How a Football Star Took Over the Gay Marriage Debate

Former Giants receiver, New Jersey resident David Tyree will deliver an anti-gay marriage petition

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Opponents of gay marriage are attempting to bring some star power to the senate floor on Monday afternoon. Former New York Giants wide receiver David Tyree will reportedly deliver a petition of 60,000 signatures in opposition to the same-sex marriage bill being debated in the state capitol on the last scheduled day of the legislative session. Tyree said in an interview with the local cable television network, Your News Now, "Once you allow something like same-sex marriage, it opens up the door for a continual softening of our backbone of our society, which will eventually, for generations to come open up the door for who knows, polygamy and all other types of the sorts…"

One has to wonder: what in the world does a retired football player have to do with about marriage rights? As Celeste Katz, a politics blogger at the New York Post, is quick to point out, Tyree cites God's will in arguing against gay marriage and inserts himself into the conversation to insinuate he has a higher calling. "Perhaps God orchestrated that play to give me a platform for what I'm doing here today," said Tyree of his Super Bowl catch. While connecting a Super Bowl play and civil rights is a stretch a best, Katz reminds us of a fact certainly more relevant to Tyree's presence in Albany today. "Tyree also dismissed criticism from gay marriage advocates that he lacks standing on the issue in New York because is a lifelong New Jersey resident," writes Katz.

According to the New York Daily News, Tyree even said that he would trade in his Super Bowl championship for a defeat of same-sex marriage, if he could. Tyree is credited with winning the game for the Giants with a last minute catch. Reports the Daily News:

The catch was a gift, it's not like I'd try to do it. I couldn't do it again so that was a miracle," he said. "There's nothing worth more than [maintaining heterosexual marriage] right here for me."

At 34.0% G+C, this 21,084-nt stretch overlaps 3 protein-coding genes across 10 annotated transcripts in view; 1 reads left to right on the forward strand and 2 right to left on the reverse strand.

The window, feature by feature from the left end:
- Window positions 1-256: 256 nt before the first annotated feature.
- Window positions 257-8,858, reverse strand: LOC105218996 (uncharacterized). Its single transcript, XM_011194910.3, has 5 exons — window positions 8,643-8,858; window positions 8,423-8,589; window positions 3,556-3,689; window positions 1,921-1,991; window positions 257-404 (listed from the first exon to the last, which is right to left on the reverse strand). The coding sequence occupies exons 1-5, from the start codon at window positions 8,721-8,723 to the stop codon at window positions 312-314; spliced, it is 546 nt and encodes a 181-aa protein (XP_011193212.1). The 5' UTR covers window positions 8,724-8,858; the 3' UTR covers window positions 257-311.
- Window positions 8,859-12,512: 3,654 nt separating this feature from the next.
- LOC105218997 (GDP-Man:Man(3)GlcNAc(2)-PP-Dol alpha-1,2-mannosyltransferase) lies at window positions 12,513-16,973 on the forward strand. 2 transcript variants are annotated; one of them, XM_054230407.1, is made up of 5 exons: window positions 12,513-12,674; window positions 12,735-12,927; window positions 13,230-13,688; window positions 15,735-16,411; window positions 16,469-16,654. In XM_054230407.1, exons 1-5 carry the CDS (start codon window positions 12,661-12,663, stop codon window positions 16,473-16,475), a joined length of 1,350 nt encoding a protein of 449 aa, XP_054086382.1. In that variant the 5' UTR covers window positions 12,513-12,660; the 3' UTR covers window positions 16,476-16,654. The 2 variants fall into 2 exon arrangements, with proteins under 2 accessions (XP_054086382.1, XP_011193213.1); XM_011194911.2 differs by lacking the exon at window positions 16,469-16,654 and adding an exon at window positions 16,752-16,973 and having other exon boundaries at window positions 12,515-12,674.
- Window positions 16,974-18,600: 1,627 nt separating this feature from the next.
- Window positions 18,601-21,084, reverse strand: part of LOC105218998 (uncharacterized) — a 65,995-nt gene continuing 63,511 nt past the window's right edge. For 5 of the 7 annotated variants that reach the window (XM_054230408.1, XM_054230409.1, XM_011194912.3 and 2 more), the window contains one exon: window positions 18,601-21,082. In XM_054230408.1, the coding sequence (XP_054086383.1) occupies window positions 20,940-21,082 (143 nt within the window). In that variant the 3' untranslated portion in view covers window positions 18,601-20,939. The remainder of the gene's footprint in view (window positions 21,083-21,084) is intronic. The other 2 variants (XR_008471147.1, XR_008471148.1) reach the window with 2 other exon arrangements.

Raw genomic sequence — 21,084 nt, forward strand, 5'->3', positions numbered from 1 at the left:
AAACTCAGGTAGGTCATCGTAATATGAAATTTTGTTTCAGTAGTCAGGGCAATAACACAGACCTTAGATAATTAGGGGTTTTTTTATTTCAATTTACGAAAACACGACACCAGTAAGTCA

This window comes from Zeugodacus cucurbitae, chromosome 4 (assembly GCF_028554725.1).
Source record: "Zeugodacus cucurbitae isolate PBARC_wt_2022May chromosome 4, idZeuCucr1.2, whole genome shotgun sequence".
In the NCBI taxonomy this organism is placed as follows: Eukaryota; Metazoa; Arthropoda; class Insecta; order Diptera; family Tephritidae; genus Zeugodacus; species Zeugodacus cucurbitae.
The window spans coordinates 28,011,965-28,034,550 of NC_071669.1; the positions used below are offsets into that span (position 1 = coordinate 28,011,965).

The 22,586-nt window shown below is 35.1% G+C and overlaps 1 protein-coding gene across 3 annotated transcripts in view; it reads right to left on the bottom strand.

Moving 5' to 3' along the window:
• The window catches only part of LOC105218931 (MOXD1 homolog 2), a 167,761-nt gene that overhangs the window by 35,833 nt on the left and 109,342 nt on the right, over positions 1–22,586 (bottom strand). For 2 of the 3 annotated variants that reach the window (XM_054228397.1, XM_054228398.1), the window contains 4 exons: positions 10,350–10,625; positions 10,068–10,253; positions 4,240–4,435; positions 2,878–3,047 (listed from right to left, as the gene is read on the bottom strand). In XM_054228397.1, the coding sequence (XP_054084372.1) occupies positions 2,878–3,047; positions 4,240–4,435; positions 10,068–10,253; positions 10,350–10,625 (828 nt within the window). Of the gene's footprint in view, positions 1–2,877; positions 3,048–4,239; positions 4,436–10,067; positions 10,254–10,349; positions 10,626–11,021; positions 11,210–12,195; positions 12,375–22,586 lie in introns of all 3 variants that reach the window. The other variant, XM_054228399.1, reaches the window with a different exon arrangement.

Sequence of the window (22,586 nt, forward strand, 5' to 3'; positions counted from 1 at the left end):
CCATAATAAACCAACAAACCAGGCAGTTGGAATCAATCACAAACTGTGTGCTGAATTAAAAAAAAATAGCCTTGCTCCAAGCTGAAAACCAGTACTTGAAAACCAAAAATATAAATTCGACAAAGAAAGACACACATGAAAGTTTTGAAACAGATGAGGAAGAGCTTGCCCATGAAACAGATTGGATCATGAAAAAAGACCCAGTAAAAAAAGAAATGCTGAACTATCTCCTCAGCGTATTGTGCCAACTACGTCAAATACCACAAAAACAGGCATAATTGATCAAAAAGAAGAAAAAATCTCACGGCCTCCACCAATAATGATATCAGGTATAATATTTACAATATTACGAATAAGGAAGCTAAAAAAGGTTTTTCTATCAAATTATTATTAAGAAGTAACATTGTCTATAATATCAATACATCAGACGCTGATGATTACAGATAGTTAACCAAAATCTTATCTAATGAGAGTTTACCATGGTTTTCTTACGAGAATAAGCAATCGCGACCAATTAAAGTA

Asked if he'd give up the Super Bowl to stop gay marriage, Tyree said: "Honestly, I probably would."

"Nothing means more to me than that my God would be honored," he said. "Being the fact that I firmly believe that God created and ordained marriage between a man and a woman, I believe that that's something that should be fought for at all costs."

"So I'll lay down everything I am to preserve the honor and integrity of the God that I serve."

Tyree's presence impressed at least one Republican senator. City Hall News tweeted the above photo of Senator Joe Robach of Rochester posing for a photo with Tyreee.

Meanwhile, proponents of the measure nationwide continue to show their support for the passage of the same-sex marriage bill, which is only one vote shy of senate approval. In a staff op-ed column, The Baltimore Sun looks to Washington for better direction, citing a New York Times article last week showing that President Obama--who says his views on gay marriage are "evolving"-- could influence the stalemate. We're quoting at length to provide full context:

The president's advocacy would also likely have no effect on national law; he already opposes the Defense of Marriage Act, which prohibits the federal government from recognizing same-sex unions from states that allow them. The president's advocacy isn't going to get a repeal through the Republican-controlled House of Representatives or past a filibuster in the Senate. But Mr. Obama's full support for marriage equality — and, perhaps most importantly, an explanation of how he has wrestled with the issue — could have a significant effect on the state level, and in particular on the debate in Maryland. Gay marriage passed Maryland's state Senate this year but came up just short in the House of Delegates, in no small part because of the opposition of African-American churches.

The reluctance of many African-Americans, particularly in the religious community, to see the issue as a continuation of the civil rights struggle has been puzzling and disappointing for gay rights advocates. Particularly painful is the question of whether the surge in black turnout for Mr. Obama in 2008 contributed to the passage in 2008 of California's Proposition 8, which struck down gay marriage there. […]

As of this afternoon, gay marriage is within a vote or two of passing in New York, thanks to a handful of Republican senators who have defied threats from their party's conservative base to announce their support for the measure. If gay marriage is to pass in Maryland, a handful of African-American delegates will likely have to do the same thing. That would be much easier if, in doing so, they were standing shoulder-to-shoulder with President Obama.

This article is from the archive of our partner The Wire.